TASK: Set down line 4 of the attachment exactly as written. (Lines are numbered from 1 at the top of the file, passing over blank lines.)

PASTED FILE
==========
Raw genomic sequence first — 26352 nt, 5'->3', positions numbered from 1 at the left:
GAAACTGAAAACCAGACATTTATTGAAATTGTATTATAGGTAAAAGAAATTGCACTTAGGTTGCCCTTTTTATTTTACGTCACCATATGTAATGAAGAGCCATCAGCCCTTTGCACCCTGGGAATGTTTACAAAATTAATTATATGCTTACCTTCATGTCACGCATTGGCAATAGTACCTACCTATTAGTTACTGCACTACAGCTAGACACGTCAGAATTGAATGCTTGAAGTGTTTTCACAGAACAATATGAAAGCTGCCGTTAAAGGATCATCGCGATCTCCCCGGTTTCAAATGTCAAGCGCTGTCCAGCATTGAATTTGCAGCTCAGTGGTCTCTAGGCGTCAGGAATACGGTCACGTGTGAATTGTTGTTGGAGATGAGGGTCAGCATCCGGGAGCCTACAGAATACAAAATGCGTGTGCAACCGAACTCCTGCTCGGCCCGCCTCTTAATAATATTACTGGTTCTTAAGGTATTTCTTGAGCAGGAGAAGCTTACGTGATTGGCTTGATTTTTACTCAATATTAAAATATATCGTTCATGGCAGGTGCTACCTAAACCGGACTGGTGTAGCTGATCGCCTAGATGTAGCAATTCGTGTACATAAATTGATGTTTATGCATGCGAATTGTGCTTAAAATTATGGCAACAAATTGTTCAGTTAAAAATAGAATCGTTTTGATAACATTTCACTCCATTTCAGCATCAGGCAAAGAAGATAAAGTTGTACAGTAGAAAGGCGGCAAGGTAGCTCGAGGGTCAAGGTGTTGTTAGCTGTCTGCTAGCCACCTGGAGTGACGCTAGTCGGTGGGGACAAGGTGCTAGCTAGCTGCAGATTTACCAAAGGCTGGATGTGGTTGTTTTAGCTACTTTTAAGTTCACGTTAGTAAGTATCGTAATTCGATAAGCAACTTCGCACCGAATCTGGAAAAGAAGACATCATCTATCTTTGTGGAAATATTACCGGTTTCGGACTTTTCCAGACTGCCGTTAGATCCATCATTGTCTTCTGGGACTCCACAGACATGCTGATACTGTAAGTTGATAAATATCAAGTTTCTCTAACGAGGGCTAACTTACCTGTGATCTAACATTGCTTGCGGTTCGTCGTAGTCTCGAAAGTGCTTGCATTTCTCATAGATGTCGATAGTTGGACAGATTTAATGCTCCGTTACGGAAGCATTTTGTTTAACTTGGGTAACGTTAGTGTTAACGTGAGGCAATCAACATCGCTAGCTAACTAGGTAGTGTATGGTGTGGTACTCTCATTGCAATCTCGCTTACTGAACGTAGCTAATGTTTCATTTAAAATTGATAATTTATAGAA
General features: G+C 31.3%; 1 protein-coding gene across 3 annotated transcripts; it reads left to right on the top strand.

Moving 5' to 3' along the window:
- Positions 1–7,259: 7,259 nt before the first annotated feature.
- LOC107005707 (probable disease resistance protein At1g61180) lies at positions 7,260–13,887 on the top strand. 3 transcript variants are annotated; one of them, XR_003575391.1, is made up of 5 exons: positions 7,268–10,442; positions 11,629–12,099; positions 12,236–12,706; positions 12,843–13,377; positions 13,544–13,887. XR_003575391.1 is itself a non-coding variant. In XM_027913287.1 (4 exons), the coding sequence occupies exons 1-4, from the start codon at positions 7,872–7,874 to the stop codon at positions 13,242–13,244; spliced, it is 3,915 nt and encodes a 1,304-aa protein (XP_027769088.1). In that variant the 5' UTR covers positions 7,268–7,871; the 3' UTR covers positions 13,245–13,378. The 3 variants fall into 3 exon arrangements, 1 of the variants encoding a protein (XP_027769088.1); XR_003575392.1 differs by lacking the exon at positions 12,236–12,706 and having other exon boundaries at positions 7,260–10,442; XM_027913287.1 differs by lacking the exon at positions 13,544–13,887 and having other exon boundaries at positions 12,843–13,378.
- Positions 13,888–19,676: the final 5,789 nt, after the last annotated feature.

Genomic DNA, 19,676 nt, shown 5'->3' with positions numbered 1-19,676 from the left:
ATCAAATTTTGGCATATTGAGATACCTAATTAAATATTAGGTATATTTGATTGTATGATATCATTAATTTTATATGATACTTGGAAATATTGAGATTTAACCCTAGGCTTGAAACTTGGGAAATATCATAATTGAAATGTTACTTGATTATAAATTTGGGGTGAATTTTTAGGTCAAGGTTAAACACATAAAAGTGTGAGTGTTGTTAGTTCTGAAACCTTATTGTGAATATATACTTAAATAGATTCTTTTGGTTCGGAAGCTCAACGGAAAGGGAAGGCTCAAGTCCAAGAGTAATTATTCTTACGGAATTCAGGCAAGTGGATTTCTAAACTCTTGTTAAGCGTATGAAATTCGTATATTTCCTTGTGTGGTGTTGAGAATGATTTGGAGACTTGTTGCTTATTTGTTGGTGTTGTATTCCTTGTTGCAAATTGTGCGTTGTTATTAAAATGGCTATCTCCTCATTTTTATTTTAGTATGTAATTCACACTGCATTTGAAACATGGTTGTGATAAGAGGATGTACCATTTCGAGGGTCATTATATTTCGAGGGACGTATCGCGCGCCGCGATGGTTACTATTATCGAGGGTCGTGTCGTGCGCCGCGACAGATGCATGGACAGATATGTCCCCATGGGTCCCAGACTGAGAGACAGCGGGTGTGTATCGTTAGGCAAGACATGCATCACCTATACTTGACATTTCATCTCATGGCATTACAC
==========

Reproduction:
Moving 5' to 3' along the window: